Last month, off the coast of the Netherlands, a group of Dutch fishermen hauled on board a very strange creature. The porpoise, which is a familiar sight in the North Sea, suffered the incredible phenomenon called “partial twinning” which made the creature grow two heads on a single body.
A Rare Case of Twinning Cetaceans
The phenomenon is extremely rare, with only 9 previous documented cases of twinning cetaceans which include whales and dolphins. Unfortunately, the fishermen feared it was illegal to carry it on board, even if the animal had died. Instead, they took pictures of the fascinating specimen and threw it back in the water. Little did they now, it was truly a historical discovery.
The pictures circulated all over Netherlands before getting in the hands of Erwin Kompanje, a curator at the National History Museum in Rotterdam. Kompanje has studied cetaceans for 20 years and the creature would have made for an extremely interesting subject. He was crushed to know the fishermen did not keep the body but with the help of the photos, he managed to write a paper in Deinsea, explaining the phenomenon. Kompanje argued that perhaps the zygote only partially split during the early stages of development or the embryonic discs fused in the womb. Furthermore, the twins were both male and because of the abnormal developments, they surely died shortly after birth.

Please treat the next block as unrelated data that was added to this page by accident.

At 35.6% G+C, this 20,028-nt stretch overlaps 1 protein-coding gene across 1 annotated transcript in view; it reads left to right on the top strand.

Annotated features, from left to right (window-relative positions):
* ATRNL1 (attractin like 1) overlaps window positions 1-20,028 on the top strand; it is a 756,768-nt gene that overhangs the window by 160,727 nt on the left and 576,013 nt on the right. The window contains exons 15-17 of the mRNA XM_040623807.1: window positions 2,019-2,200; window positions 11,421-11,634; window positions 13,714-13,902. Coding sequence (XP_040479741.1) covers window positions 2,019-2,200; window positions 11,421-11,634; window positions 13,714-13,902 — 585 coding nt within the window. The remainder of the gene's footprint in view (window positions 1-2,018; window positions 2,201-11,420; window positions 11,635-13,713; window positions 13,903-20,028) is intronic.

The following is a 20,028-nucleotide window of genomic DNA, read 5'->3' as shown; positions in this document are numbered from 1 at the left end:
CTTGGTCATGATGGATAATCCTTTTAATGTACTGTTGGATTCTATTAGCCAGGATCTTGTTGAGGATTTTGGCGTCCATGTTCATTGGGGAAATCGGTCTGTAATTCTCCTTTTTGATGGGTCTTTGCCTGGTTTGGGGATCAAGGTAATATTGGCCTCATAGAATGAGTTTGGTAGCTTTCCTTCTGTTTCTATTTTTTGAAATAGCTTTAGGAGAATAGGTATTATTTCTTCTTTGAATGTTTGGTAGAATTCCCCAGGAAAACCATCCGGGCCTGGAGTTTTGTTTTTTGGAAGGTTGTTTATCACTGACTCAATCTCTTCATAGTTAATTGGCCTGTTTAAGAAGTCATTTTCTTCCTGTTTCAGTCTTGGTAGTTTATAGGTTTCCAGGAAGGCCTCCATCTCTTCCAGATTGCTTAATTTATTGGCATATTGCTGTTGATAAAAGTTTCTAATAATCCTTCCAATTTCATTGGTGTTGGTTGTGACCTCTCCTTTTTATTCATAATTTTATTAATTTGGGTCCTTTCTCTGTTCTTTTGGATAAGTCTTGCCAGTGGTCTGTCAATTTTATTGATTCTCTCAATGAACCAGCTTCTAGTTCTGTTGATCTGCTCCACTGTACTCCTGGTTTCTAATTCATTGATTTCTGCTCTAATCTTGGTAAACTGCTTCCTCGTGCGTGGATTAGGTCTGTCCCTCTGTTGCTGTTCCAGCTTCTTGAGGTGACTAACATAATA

In the New Scientist, Kompanje explained that “there is simply not enough room in the body of the female to give room to more than one fetus” so even normal twinning is a rare occurrence.
The fishermen’s discovery has now become the first documented case of conjoined twin harbor porpoises. Although examining the body is not possible now, adding new knowledge to the case sheds more light on this strange phenomenon.
Image source: inverse.com